The 30,000 runners have been invited to plug in their run data from the event into a platform that will produce a 3D visualisation of how they performed. 

The colourful chart can be panned in 360 degrees on a mobile phone with WebGL, and will reflect how fast each runner went over different stretches of the race.

The platform is the brainchild of ad agency Wieden+Kennedy Shanghai, who produced it for BMW. It will accept data from popular Chinese fitness apps CoDoon, JoyRun, and Rejoice. Here’s an example of what runners will get on their phones.

If you pan the graphic up, some additional stats will appear:

Image: bmw

BMW’s website says participants can expect their personalised charts next week, on Nov. 25.

Wieden+Kennedy just released this video explaining the project:

[embedded content]

This sure beats receiving a regular medal for participation.

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Primer helps governments and corporations monitor and understand the world’s information


When Google was founded in 1998, its goal was to organize the world’s information. And for the most part, mission accomplished — but in 19 years the goalpost has moved forward and indexing and usefully presenting information isn’t enough. As machine learning matures, it’s becoming feasible for the first time to actually summarize and contextualize the world’s information. With two and a half years of R&D under its belt, Primer aims to do just that for governments, corporations and financial institutions.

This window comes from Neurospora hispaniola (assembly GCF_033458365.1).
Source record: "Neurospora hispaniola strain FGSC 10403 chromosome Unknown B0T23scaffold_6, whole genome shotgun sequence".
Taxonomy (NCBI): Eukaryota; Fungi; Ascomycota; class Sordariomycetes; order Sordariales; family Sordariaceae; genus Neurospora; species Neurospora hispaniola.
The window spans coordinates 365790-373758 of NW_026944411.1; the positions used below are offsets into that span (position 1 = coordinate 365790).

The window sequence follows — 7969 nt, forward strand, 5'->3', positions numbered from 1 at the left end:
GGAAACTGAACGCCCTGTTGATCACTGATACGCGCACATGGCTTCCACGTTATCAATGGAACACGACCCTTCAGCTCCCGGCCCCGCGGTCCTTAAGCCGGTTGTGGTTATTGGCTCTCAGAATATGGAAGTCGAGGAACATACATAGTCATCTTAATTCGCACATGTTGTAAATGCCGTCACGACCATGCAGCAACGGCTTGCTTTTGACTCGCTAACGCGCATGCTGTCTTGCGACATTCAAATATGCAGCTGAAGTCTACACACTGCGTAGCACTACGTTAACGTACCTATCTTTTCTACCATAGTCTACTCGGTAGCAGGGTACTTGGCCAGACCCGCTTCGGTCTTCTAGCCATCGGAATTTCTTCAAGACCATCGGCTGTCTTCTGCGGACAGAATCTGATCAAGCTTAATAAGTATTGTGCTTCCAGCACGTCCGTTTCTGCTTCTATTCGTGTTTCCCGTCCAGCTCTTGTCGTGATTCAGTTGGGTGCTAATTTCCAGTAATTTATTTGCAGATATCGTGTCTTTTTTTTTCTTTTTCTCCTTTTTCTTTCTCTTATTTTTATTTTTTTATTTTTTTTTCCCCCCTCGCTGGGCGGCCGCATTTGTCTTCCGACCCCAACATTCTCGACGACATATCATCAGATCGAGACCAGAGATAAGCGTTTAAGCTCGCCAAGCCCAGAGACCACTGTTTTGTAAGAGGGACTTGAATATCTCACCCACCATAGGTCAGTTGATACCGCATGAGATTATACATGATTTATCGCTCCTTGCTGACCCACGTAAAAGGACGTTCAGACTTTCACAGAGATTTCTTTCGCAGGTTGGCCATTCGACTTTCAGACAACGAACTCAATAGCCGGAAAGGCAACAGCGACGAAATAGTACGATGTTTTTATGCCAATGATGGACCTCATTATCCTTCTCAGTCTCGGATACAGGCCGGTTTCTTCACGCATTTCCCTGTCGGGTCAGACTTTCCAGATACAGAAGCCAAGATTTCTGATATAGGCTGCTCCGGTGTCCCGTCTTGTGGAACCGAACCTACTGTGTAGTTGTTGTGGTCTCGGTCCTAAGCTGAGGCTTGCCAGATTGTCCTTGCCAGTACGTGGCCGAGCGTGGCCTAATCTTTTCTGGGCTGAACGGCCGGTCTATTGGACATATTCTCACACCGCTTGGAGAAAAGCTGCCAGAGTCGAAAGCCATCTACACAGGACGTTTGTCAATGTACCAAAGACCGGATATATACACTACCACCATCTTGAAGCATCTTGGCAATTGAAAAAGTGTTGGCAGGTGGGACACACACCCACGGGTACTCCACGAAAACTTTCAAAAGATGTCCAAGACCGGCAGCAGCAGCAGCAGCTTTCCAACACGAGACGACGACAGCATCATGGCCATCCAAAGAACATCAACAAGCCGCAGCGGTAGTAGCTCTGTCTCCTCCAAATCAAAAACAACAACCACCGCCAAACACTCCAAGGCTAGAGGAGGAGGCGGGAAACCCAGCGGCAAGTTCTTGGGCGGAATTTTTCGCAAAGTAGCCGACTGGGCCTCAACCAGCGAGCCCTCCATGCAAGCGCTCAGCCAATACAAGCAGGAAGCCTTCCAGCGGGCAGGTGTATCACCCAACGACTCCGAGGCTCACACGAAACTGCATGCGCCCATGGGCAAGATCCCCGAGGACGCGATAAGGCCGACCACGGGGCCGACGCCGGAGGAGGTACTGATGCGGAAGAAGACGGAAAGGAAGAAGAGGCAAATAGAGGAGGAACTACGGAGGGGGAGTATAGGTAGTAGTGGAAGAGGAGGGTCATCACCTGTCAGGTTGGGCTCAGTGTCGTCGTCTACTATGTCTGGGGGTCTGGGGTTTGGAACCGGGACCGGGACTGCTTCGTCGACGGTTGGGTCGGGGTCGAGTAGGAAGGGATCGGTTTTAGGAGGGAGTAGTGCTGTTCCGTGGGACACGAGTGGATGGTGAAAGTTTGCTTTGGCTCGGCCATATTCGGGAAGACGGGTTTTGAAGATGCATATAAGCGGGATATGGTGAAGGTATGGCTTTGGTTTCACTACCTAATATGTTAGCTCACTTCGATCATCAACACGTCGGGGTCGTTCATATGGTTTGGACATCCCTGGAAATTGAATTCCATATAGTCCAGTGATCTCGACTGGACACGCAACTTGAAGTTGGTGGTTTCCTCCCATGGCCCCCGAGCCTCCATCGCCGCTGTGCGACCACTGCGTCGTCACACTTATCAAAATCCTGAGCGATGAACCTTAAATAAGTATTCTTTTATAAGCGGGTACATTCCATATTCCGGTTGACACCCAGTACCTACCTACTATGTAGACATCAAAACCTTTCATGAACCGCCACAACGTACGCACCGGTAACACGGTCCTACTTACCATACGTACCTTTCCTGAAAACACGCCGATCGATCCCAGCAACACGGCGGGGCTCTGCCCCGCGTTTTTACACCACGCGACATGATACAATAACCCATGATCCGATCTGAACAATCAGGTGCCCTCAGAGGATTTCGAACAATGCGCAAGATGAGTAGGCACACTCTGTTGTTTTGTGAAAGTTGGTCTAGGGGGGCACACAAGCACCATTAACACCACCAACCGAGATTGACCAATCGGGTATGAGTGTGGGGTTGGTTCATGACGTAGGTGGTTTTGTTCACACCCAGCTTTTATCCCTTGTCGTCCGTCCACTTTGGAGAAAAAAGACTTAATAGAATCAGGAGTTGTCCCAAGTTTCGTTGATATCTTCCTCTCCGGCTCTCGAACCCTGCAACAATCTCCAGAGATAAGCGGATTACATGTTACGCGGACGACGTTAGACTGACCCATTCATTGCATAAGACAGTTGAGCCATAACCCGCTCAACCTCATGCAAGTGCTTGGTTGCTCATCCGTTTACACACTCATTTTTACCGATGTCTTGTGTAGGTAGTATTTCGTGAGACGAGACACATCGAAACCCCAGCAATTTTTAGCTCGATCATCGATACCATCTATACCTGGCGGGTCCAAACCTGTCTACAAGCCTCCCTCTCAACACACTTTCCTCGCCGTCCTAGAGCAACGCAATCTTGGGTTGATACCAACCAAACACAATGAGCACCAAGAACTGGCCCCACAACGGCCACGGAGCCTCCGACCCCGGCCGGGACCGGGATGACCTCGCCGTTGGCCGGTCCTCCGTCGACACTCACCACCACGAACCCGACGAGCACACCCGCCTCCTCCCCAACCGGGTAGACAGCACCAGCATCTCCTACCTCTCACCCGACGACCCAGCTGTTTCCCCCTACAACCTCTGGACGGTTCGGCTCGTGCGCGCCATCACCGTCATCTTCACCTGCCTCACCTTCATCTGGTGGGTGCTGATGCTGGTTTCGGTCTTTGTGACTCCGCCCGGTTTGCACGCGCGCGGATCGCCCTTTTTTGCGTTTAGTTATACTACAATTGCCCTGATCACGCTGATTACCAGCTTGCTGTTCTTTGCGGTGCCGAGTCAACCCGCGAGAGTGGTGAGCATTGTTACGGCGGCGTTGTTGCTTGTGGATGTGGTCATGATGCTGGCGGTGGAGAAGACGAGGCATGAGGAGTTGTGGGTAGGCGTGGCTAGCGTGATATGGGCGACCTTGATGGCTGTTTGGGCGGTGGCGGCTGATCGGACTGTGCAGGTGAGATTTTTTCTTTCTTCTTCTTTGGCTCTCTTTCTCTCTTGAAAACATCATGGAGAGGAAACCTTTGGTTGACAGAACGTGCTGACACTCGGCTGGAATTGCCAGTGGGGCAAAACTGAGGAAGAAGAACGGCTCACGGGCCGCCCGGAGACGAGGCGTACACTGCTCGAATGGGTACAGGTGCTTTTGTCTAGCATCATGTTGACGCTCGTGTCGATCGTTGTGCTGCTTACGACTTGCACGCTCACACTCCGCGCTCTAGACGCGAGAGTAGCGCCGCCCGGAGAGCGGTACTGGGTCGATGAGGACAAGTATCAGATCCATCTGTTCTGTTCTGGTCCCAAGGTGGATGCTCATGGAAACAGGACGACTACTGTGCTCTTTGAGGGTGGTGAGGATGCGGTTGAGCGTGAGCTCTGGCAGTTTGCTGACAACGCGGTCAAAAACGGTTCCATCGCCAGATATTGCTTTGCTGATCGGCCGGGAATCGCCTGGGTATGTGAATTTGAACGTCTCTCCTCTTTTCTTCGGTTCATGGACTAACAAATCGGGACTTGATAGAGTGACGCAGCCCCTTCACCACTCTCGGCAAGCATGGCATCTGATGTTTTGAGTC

Primer has collected a total of $14.7 million across Seed and Series A investment rounds led by Data Collective. Lux Capital, Amplify Partners and, In-Q-Tel, an investment firm supporting the CIA, have also provided capital to Primer. The team of 36 employees has been able to close initial customers at In-Q-Tel, Walmart and Singapore’s sovereign wealth fund.